Cloud Rat/The Oily Menace/Wolbachia
Who doesn't enjoy the occasional pleasant threeway? Certainly everyone's favorite sex fiend and Romanov embarrassment, Grigori Yefimovich Rasputin, had a hard time saying no. The Mad Monk's glowering gaze presides over the sweaty, tangled bedsheets and awkward, giggling morning after conversations following Cloud Rat, The Oily Menace and Wolbachia's drunken experimentation on their threeway split LP.
Standing at the center of this 12-inch experience, both literally and figuratively, is Michigan's The Oily Menace, who follow up their outstanding All Out Folk Attack EP (recycling some songs in the process) with a blistering outpouring of grindified protest music and their own breed of sonic outrage. The Oily Menace employ their instruments as ideological weapons and it's no exaggeration to say they are quickly becoming the grindcore equivalent of The Clash. This could be the only young grindcore band that really matters. They are not mouthing cliches when they advocate for a locovore lifestyle (to the point of including kale seeds in the record) or taking outraged DIY potshots at everyone's favorite car company on "Scion and Vice." There's a conviction that comes through that can't be denied. The Oily Menace just get better and better with each release.
Cloud Rat, who kick off both sides of the record, also flamboyantly flash a few new tricks, following up on their excellent self-titled album. The same frenetic blasting that tilts more toward fast hardcore than grind is just as frenetic and jolting as ever. This outing, the vocals are the focal point, an unusual choice for a grind band, but the frothing bile and searing spit demands attention. It's a great curveball that really plays to Cloud Rat's strengths. While most of their seven songs start blasting right where their last album left off, Cloud Rat do change up the tempo with "Battle of Bulls Run," a knuckledragging trudge that kicks off side two of the album. It's great to see them playing against type and succeeding. It adds another venomous bolt to their quiver.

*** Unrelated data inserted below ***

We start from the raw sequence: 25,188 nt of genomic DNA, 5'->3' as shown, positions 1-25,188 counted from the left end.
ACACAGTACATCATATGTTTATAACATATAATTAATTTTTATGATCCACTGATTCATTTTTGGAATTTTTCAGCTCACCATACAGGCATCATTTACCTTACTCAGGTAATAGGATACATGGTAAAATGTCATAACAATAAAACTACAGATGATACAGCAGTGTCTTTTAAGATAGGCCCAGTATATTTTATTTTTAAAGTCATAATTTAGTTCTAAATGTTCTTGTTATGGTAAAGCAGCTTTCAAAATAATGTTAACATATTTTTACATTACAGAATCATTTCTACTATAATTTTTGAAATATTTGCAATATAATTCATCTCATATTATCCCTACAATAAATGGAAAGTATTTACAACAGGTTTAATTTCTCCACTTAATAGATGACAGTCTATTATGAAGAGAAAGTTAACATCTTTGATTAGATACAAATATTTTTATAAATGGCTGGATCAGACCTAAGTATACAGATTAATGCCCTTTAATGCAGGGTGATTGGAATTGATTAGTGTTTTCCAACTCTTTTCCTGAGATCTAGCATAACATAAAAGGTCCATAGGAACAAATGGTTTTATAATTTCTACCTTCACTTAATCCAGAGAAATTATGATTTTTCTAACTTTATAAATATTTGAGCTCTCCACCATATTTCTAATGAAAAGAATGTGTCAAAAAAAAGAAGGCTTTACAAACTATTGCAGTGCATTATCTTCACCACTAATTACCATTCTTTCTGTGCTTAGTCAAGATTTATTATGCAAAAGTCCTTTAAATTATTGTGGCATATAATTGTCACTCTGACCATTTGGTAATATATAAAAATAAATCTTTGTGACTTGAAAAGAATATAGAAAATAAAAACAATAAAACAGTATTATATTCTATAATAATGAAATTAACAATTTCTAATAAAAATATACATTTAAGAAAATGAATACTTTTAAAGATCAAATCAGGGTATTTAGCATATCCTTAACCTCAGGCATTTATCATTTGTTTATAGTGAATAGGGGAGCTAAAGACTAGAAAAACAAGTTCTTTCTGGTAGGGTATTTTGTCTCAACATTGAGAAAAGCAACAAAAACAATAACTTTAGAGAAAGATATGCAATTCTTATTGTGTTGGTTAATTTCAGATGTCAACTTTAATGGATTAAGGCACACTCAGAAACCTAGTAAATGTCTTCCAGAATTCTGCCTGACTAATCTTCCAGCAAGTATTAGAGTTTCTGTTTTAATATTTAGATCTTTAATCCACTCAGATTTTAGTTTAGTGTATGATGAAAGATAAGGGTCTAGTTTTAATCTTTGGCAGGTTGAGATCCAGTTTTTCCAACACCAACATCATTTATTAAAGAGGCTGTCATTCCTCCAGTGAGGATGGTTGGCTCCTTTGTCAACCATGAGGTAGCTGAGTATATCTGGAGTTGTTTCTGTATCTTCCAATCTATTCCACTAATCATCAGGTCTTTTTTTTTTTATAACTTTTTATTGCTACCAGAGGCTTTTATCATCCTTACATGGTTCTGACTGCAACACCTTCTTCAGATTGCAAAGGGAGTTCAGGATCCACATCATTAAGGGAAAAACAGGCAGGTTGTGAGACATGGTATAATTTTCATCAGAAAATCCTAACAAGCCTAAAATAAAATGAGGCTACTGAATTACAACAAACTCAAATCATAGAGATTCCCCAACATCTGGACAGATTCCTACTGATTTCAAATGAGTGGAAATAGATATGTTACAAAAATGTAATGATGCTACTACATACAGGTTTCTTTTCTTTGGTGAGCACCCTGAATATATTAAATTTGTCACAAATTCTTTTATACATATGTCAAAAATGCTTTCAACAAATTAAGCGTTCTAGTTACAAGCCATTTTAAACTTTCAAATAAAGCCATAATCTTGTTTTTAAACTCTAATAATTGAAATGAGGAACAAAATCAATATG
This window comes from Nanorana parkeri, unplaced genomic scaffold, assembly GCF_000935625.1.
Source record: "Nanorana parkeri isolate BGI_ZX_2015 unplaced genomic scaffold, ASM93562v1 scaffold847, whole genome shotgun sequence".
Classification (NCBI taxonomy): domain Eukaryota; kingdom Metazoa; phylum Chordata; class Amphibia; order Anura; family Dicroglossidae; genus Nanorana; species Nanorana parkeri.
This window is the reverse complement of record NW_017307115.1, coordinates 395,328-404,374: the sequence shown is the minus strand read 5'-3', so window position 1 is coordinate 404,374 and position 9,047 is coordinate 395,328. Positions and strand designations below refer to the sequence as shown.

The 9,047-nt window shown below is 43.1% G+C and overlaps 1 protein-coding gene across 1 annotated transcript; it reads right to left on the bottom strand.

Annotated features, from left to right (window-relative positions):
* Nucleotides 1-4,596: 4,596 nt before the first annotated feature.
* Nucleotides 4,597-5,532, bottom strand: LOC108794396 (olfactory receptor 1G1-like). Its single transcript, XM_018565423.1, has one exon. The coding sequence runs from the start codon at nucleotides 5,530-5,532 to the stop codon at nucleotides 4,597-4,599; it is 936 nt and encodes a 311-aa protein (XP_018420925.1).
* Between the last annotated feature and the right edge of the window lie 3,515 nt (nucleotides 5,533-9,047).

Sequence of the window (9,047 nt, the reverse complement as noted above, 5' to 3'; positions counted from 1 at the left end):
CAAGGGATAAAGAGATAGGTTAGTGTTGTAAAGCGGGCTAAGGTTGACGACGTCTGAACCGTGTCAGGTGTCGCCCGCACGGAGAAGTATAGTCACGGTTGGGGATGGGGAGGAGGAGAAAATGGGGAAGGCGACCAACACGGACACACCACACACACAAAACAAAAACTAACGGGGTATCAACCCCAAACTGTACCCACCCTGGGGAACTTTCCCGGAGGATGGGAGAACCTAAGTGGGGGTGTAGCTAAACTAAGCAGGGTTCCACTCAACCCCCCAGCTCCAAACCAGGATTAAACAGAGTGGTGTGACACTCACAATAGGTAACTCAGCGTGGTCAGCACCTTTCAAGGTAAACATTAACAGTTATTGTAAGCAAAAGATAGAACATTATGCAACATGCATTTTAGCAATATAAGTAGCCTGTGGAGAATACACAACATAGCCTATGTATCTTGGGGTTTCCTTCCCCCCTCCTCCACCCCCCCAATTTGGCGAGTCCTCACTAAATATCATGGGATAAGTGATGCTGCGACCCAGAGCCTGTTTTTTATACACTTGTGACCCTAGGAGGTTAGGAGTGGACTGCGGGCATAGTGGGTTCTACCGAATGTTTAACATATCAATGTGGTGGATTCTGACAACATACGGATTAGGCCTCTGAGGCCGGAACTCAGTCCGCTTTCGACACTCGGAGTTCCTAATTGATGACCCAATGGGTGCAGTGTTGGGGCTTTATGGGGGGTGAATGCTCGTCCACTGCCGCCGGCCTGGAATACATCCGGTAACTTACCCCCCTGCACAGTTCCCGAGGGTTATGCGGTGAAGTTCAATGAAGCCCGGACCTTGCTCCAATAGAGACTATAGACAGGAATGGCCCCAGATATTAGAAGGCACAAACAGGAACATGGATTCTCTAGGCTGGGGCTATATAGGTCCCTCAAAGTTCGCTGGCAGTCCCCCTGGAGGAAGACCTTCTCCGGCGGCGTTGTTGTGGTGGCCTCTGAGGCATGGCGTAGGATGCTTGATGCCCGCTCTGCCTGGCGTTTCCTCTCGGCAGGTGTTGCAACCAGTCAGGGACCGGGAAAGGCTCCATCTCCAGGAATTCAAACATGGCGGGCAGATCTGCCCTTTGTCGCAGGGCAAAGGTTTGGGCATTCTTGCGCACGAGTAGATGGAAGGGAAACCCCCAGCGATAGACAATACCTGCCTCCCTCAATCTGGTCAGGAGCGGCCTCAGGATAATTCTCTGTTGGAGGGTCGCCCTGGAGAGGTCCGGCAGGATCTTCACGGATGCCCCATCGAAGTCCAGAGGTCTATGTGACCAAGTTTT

After all that blasting, Wolbachia are something of the odd men (and women) out. The band brings a bruising breed of female-fronted grind akin to Cloud Rat brainswapped with angular, second generation noise rock a la Anodyne and Knut. The band loves nothing more than double-footing the brake while doing 100 mph and handbraking into a sliding hardcore swing.
Once again, IFB have done a beautiful job with the packaging, printed on old 12-inch sleeves that have been folded inside out and recycled. The lyrics booklet is also plastered over with pastiche of ironic corporate logos and slogans that hearkens back to the chop and glue montages the celebrated Winston Smith used to turn in for Dead Kennedys albums.
Cloud Rat, The Oily Menace and Wolbachia deliver a well balanced and fluid threesome of a record, and you don't have to delete your browsing history in shame after enjoying it.
[Full disclosure: Cloud Rat sent me a review copy.]